# Tag Info

10

Ghosting is an artefact in the print due to the vibrations in the printer that are induced by rapid changes of direction. It is important not to confuse them with inherent vibrations in the printer due for example to the belts being loose or the bearings not being in perfect order. The good news is that it is relatively easy to tell them apart: ghosting (...

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Ghosting is caused by differential movement between the bed and the head when the head undergoes acceleration. The forces add energy to a resonance in that differential vibration mode. By changing how you mount the base, you will change the mode and probably change the frequency. With the soft mounting, the bed can move more easily. It will tend to ...

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To expand on the #3 solution: reducing the elasticity of the system, if you have your filament mounted on the top of your printer, placing the filament elsewhere on a separate spool holder can also reduce ghosting. Tightening the belts and moving my filament got rid of ghosting for me on my MP Maker Select.

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Ghosting is very well described in the topic What causes “ghosting”?. Ghosting is an artefact in the print due to the vibrations in the printer that are induced by rapid changes of direction To add to that answer and get on topic of your question and your possible solutions I'd like to say that neither of the solutions you provide is correct. What do ...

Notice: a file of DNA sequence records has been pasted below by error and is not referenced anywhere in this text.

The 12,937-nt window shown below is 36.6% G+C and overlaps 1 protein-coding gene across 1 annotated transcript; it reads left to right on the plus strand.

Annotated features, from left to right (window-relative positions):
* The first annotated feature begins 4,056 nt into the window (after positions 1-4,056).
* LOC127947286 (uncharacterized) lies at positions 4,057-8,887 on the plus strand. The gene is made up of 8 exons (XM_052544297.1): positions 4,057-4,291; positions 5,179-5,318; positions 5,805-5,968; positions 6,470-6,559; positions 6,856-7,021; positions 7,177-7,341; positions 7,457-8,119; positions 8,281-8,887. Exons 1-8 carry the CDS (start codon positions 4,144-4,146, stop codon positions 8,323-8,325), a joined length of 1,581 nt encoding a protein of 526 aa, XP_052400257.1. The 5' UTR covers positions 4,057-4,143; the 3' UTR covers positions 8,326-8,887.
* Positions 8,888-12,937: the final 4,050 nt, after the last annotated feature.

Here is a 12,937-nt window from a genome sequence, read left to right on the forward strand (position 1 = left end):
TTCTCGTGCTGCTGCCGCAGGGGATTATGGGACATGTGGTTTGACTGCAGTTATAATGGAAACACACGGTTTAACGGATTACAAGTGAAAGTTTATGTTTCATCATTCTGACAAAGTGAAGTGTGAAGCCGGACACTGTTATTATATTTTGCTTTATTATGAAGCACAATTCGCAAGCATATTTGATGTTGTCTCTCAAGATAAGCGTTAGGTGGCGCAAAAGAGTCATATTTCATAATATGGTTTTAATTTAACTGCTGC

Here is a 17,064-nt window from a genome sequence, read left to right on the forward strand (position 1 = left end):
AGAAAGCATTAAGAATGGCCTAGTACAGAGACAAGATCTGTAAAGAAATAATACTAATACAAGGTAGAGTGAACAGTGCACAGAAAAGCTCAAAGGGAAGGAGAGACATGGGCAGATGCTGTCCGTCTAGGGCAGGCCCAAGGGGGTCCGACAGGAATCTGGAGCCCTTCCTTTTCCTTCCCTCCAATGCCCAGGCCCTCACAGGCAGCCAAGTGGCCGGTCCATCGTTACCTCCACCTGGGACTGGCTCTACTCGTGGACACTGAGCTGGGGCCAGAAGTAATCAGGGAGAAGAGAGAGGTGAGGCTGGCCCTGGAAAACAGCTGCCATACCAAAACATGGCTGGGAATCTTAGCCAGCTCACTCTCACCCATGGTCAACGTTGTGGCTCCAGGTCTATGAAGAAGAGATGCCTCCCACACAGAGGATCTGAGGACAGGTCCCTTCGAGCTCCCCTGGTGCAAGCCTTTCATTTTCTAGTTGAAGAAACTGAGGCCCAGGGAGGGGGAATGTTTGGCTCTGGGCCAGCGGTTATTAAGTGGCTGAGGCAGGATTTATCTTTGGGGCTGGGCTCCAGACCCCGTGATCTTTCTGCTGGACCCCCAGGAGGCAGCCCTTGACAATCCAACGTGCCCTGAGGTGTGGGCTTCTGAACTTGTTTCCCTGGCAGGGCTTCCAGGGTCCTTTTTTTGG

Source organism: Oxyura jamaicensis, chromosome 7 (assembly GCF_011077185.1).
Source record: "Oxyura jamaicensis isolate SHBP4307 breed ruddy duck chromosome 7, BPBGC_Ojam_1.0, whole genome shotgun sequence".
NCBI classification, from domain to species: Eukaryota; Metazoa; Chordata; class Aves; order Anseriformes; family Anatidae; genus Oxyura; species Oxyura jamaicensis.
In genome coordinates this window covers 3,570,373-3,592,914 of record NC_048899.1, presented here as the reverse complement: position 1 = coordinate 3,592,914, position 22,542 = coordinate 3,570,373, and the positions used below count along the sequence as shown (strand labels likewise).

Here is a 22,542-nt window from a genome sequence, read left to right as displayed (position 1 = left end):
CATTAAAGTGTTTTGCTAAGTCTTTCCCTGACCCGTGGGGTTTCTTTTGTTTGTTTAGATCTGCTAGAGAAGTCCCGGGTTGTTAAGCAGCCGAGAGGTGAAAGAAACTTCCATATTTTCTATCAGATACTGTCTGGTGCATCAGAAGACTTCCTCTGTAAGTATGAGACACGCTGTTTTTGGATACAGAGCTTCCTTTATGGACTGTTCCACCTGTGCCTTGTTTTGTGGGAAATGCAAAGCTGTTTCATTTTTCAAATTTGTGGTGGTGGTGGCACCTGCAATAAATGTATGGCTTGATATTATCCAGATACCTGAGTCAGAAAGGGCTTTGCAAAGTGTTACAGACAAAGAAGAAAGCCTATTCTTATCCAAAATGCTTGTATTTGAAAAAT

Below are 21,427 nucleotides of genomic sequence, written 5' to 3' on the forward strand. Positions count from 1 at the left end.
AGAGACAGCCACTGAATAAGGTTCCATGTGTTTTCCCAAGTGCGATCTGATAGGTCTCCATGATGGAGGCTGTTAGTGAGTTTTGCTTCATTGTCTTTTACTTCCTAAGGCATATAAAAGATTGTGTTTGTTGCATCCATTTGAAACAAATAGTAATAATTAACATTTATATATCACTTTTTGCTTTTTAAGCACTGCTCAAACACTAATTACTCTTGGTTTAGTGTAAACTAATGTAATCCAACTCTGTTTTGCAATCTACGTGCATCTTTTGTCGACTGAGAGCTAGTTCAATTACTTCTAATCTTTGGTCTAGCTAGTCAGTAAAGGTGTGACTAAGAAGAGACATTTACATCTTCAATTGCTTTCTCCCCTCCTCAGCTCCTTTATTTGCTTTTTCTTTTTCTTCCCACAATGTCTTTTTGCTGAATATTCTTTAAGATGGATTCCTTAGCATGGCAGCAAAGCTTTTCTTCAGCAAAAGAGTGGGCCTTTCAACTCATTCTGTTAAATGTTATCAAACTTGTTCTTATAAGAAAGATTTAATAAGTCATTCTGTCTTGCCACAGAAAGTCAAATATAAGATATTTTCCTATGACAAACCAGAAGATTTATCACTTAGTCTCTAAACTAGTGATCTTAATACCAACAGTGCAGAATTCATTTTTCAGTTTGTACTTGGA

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The fact that these are all perfectly spaced, and don't mirror the edges of irregular prints, makes me think it's definitely not ghosting. That said, I can't see the Y direction on either print, just the X direction, so this all assumes it's only happening in one direction. One thing to think about: Your motors have typically 2 opposing coils, and they get ...

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I got good results by mounting my printer on a concrete paving slab (obviously cleaned and sealed) and placing that on a foam mat. The combination of high mass and flexible mount has substantially reduced ghosting in my prints. Not my idea; I found it on a video on YouTube which I no longer have a link to. Honestly not sure if this is the best solution from ...

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There are 3 options to reduce ghosting working on different methods. Basics of motion physics When the machine changes movement direction, it does so with a very short time difference delay between the head and the frame, inducing vibration. Let's assume the head makes just movements back and force around a point $x_0$ in the mid of the bed with an amplitude ...

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To fix ghosting it doesn't realy matter if the printer is bolted down or flying thru the air. The main point is to get rid of any movement in the printer construction itself. What I mean: If you bolt down your printer, but all parts wiggle as hell, then you will have ghosting. And if you have a printer with no wiggeling parts, then the printer could ...

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